A Moroccan fertilizer company has carried out a $400 million transaction using blockchain technology. This is the first time in intra-African trade.
Blockchain Technology Eases Covid-19 Slowdown
Companies are using blockchain technology to open logistics routes that have been closed for COVID-19.
With the support of the Trade and Development Bank for Eastern and Southern Africa, the OCP Group sold phosphate fertilizer exports to Ethiopia, originally valued at $270 million, using blockchain technology. According to Global Trade Review, the remaining transactions will be executed over the next few months, bringing the value of all transactions to $400 million.
According to the OCP Group, trade finance transactions that can normally be executed within a few weeks can be completed in a matter of hours using the blockchain. TDB previously used distributed ledger technology to facilitate the export of $22 million worth of sugar from India to Ethiopia. The two companies stated that the use of blockchain technology simplifies the supply chain process, makes it easier to review documents and increases transparency.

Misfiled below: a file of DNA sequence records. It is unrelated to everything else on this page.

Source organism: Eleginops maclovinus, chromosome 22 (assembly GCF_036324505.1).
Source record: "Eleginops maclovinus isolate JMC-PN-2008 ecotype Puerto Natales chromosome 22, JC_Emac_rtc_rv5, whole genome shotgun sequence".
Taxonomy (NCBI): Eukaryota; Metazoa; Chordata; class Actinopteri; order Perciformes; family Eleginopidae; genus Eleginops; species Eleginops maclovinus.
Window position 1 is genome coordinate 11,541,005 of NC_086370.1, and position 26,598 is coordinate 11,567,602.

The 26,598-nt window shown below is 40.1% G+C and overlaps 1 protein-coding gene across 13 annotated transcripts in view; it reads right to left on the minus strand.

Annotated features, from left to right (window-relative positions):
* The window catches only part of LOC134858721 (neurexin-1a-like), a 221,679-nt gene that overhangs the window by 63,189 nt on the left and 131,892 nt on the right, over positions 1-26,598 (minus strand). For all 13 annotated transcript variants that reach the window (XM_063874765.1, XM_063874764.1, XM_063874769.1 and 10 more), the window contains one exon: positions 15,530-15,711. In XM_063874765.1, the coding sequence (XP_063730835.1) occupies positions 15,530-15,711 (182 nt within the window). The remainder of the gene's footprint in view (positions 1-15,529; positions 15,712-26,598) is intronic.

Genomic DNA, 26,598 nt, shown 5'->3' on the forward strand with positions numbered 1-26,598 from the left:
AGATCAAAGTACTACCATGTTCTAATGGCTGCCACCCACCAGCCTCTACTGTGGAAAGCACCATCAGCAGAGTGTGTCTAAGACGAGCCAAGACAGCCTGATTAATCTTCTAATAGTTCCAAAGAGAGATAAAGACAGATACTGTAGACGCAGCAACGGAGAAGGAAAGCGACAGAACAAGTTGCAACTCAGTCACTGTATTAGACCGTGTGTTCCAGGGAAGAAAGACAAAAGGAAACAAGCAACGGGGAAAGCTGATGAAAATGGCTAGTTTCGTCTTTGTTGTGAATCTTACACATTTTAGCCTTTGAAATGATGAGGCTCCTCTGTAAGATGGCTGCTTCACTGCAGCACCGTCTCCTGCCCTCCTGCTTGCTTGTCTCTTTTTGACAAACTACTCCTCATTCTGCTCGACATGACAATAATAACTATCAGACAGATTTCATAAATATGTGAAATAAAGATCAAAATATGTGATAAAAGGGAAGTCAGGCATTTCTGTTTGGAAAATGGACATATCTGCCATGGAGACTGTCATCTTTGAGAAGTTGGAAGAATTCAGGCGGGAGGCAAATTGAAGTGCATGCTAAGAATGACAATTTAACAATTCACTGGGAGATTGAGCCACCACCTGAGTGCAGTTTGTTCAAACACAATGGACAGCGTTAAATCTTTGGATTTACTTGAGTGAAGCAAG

Admassu Tadesse, CEO of TDB, said the bank had been focused on maintaining liquidity and cross-border trading had slowed due to the COVID-19 pandemic.
Tadesse said, “As part of our response to the pandemic, we have been providing liquidity to our clients to curtail cross-border trade and supply chains disruptions, and ultimately, to help our member states continue working towards their development objectives.”
Tadesse said that during the slowdown in logistics, the usefulness of blockchain technology has become widely known. He said, “With the slowdown in transportation logistics, blockchain has played an important role in achieving that goal.”